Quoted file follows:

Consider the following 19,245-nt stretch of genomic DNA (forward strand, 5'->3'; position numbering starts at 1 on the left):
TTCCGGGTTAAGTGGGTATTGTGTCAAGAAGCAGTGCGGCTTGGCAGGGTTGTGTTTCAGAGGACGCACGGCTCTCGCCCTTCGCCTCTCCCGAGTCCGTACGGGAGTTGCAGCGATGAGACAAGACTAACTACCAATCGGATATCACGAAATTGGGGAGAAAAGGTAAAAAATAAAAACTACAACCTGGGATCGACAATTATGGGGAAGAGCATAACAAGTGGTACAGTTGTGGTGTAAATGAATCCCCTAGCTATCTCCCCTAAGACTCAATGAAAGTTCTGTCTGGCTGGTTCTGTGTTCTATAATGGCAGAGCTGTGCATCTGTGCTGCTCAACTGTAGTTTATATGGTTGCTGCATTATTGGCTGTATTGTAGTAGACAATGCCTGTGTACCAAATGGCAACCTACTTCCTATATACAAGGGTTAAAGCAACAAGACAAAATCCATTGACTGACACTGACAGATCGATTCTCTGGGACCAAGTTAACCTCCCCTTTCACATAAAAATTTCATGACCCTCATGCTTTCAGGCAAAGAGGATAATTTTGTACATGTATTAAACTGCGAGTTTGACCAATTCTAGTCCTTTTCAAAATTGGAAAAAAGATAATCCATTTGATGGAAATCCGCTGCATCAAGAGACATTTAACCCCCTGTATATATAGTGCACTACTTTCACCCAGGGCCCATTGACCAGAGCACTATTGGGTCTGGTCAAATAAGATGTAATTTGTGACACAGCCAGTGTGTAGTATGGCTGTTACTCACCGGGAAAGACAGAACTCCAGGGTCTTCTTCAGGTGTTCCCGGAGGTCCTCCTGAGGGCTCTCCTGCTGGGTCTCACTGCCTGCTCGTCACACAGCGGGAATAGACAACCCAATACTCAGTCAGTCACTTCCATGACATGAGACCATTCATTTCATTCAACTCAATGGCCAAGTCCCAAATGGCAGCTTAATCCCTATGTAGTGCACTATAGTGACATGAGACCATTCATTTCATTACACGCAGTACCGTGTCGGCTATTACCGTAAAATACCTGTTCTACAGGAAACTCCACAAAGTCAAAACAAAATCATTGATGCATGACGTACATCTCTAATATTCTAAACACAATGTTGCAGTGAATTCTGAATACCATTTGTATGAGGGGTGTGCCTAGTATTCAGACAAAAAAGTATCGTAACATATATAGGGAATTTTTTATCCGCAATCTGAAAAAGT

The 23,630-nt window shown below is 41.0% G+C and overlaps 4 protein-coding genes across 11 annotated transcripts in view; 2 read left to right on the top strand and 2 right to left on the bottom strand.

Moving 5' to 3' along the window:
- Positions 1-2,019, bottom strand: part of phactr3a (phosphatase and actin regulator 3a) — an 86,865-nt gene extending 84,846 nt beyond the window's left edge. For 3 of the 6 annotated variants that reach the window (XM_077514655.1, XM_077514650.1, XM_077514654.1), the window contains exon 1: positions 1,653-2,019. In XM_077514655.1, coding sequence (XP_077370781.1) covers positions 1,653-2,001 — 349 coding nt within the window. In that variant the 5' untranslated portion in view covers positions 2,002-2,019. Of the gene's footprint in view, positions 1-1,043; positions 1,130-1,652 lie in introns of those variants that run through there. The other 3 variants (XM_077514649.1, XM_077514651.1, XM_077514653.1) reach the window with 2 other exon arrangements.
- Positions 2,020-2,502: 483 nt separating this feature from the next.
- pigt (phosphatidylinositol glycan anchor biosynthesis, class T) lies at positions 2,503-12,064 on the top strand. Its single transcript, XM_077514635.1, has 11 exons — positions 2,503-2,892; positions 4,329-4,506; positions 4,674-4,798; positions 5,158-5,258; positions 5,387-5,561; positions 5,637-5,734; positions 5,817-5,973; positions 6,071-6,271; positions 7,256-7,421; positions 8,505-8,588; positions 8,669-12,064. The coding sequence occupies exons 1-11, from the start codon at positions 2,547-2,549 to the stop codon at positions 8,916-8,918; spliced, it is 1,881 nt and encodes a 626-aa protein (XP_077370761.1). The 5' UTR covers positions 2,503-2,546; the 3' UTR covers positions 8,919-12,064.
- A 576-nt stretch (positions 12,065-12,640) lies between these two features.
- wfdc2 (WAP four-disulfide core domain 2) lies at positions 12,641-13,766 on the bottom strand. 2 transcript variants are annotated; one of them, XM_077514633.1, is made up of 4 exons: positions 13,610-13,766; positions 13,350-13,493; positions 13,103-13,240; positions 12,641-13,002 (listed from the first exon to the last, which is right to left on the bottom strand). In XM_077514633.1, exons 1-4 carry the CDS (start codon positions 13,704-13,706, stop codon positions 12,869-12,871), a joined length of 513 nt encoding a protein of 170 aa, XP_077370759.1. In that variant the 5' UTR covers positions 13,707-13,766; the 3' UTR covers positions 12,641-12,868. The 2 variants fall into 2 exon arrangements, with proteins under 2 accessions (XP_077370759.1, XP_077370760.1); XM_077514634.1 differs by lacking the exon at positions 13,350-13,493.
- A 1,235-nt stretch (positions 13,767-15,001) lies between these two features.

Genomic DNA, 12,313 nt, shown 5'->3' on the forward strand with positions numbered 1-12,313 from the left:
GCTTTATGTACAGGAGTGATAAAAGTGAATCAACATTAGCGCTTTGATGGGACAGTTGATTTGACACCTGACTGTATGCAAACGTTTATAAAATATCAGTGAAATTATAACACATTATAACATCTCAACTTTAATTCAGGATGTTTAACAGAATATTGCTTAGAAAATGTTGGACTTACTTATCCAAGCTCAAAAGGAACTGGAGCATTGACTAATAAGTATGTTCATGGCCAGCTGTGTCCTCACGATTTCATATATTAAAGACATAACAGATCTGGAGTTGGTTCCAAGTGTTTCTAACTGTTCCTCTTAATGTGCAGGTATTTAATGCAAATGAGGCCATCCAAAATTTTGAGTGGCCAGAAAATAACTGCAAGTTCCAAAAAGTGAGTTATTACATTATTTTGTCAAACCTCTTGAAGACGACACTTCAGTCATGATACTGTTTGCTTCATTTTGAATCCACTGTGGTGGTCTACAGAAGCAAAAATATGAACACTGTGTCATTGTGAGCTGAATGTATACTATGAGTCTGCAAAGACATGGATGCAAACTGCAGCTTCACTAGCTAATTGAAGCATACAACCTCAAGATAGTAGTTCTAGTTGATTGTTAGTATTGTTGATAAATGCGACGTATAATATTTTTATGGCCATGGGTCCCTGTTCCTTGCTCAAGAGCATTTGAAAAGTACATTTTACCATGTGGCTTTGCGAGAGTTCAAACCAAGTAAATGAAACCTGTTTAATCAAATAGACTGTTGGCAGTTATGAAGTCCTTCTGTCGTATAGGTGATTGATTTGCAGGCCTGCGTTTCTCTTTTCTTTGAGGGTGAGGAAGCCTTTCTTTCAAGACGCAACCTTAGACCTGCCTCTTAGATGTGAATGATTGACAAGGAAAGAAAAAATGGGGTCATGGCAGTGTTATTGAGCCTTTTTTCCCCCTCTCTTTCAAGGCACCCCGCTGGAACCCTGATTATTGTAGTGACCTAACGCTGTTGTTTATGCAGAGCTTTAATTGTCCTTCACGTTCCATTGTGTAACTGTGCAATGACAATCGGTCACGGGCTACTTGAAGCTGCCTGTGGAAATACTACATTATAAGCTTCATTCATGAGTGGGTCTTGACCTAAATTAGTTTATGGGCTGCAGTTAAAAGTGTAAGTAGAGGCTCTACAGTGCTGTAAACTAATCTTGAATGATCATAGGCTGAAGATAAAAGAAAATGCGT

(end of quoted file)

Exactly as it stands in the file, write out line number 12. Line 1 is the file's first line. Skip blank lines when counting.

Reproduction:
GCTTTATGTACAGGAGTGATAAAAGTGAATCAACATTAGCGCTTTGATGGGACAGTTGATTTGACACCTGACTGTATGCAAACGTTTATAAAATATCAGTGAAATTATAACACATTATAACATCTCAACTTTAATTCAGGATGTTTAACAGAATATTGCTTAGAAAATGTTGGACTTACTTATCCAAGCTCAAAAGGAACTGGAGCATTGACTAATAAGTATGTTCATGGCCAGCTGTGTCCTCACGATTTCATATATTAAAGACATAACAGATCTGGAGTTGGTTCCAAGTGTTTCTAACTGTTCCTCTTAATGTGCAGGTATTTAATGCAAATGAGGCCATCCAAAATTTTGAGTGGCCAGAAAATAACTGCAAGTTCCAAAAAGTGAGTTATTACATTATTTTGTCAAACCTCTTGAAGACGACACTTCAGTCATGATACTGTTTGCTTCATTTTGAATCCACTGTGGTGGTCTACAGAAGCAAAAATATGAACACTGTGTCATTGTGAGCTGAATGTATACTATGAGTCTGCAAAGACATGGATGCAAACTGCAGCTTCACTAGCTAATTGAAGCATACAACCTCAAGATAGTAGTTCTAGTTGATTGTTAGTATTGTTGATAAATGCGACGTATAATATTTTTATGGCCATGGGTCCCTGTTCCTTGCTCAAGAGCATTTGAAAAGTACATTTTACCATGTGGCTTTGCGAGAGTTCAAACCAAGTAAATGAAACCTGTTTAATCAAATAGACTGTTGGCAGTTATGAAGTCCTTCTGTCGTATAGGTGATTGATTTGCAGGCCTGCGTTTCTCTTTTCTTTGAGGGTGAGGAAGCCTTTCTTTCAAGACGCAACCTTAGACCTGCCTCTTAGATGTGAATGATTGACAAGGAAAGAAAAAATGGGGTCATGGCAGTGTTATTGAGCCTTTTTTCCCCCTCTCTTTCAAGGCACCCCGCTGGAACCCTGATTATTGTAGTGACCTAACGCTGTTGTTTATGCAGAGCTTTAATTGTCCTTCACGTTCCATTGTGTAACTGTGCAATGACAATCGGTCACGGGCTACTTGAAGCTGCCTGTGGAAATACTACATTATAAGCTTCATTCATGAGTGGGTCTTGACCTAAATTAGTTTATGGGCTGCAGTTAAAAGTGTAAGTAGAGGCTCTACAGTGCTGTAAACTAATCTTGAATGATCATAGGCTGAAGATAAAAGAAAATGCGT